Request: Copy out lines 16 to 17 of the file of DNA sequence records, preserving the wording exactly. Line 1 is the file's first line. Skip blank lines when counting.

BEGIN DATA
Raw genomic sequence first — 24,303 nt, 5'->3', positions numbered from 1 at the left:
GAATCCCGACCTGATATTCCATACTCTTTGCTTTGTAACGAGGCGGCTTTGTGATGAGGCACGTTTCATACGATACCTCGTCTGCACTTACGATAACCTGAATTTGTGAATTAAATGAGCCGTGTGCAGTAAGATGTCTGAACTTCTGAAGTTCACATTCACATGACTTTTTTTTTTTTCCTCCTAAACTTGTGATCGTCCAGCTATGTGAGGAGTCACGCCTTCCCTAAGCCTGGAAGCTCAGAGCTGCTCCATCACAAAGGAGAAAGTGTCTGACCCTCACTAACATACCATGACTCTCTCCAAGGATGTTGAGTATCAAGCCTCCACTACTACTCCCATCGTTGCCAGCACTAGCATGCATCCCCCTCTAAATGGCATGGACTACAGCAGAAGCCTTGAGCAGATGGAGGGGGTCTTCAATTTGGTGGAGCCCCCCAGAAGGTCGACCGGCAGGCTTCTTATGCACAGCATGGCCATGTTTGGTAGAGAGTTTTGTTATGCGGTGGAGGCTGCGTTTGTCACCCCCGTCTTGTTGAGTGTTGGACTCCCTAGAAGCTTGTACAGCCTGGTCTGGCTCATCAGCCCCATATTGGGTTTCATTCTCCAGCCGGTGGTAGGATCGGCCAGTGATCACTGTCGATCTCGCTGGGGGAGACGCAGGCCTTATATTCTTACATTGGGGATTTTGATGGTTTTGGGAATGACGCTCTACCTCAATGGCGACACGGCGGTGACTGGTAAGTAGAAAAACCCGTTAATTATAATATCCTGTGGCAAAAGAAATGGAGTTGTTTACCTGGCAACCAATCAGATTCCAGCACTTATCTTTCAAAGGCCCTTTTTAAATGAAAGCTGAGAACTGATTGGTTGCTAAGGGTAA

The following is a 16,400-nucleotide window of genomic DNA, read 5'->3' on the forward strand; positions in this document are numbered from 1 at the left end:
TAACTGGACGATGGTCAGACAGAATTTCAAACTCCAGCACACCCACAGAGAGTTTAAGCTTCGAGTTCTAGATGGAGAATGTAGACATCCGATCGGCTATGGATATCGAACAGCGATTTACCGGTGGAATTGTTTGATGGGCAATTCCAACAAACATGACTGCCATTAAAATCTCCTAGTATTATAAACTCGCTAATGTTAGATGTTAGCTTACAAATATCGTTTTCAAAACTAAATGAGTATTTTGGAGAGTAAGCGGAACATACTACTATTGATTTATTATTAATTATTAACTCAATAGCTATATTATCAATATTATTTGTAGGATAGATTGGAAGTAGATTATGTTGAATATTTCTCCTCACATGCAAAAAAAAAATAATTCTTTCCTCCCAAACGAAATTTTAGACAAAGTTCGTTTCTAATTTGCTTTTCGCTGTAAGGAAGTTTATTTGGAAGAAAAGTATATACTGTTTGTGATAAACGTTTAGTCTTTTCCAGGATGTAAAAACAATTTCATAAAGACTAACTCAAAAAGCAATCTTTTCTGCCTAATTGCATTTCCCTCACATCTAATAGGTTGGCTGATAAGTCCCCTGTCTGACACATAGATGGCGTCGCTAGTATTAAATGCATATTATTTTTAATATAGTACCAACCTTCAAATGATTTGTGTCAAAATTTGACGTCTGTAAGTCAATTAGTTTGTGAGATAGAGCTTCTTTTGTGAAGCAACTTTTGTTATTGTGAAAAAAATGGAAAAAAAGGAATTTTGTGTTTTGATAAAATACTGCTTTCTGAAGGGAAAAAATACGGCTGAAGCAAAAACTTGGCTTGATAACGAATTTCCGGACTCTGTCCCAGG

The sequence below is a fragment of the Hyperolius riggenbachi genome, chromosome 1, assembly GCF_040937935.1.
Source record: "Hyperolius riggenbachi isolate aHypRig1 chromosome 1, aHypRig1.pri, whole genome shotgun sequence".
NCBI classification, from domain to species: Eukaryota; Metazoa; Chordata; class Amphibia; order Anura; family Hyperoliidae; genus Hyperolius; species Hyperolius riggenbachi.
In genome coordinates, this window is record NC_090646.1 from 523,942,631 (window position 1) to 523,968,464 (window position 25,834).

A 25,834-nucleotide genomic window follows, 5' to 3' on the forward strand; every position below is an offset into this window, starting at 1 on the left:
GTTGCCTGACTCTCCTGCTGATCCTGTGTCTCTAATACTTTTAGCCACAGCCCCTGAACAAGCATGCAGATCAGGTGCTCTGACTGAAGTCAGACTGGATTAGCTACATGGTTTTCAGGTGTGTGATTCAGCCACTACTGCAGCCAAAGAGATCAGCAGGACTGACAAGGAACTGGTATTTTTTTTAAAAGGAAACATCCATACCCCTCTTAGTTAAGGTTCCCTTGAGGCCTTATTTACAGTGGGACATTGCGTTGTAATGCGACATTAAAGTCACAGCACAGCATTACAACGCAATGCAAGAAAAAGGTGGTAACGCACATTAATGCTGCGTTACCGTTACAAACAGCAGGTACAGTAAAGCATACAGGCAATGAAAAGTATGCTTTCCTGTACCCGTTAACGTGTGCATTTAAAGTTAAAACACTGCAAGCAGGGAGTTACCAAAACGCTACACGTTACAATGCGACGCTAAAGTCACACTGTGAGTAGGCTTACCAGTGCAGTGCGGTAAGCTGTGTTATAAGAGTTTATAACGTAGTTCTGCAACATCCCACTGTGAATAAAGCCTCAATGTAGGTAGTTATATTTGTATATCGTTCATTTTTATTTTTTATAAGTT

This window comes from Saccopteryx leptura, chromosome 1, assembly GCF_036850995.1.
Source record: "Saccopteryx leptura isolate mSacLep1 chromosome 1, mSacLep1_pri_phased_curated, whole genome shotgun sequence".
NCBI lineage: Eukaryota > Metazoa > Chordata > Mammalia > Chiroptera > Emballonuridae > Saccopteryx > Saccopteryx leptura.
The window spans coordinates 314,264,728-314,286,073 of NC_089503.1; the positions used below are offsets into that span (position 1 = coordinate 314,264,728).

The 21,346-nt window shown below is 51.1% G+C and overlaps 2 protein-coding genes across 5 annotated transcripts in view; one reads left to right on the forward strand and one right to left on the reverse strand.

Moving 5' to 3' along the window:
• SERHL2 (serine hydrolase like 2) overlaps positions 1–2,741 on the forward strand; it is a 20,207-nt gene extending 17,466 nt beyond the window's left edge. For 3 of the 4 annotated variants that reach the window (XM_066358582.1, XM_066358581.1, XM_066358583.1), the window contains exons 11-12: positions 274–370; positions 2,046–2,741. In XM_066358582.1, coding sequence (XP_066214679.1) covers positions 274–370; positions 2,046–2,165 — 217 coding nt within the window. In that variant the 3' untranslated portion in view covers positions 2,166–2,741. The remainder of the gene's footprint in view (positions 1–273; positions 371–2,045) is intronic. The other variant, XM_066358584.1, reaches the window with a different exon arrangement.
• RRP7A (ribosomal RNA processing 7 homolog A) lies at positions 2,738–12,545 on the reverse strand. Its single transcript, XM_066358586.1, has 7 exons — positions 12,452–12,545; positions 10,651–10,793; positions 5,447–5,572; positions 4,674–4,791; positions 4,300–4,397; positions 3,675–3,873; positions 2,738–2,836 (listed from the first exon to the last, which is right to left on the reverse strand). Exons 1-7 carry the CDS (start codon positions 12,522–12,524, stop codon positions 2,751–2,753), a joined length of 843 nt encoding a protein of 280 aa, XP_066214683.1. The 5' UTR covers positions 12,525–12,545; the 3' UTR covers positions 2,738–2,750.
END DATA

Moving 5' to 3' along the window:
• SERHL2 (serine hydrolase like 2) overlaps positions 1–2,741 on the forward strand; it is a 20,207-nt gene extending 17,466 nt beyond the window's left edge. For 3 of the 4 annotated variants that reach the window (XM_066358582.1, XM_066358581.1, XM_066358583.1), the window contains exons 11-12: positions 274–370; positions 2,046–2,741. In XM_066358582.1, coding sequence (XP_066214679.1) covers positions 274–370; positions 2,046–2,165 — 217 coding nt within the window. In that variant the 3' untranslated portion in view covers positions 2,166–2,741. The remainder of the gene's footprint in view (positions 1–273; positions 371–2,045) is intronic. The other variant, XM_066358584.1, reaches the window with a different exon arrangement.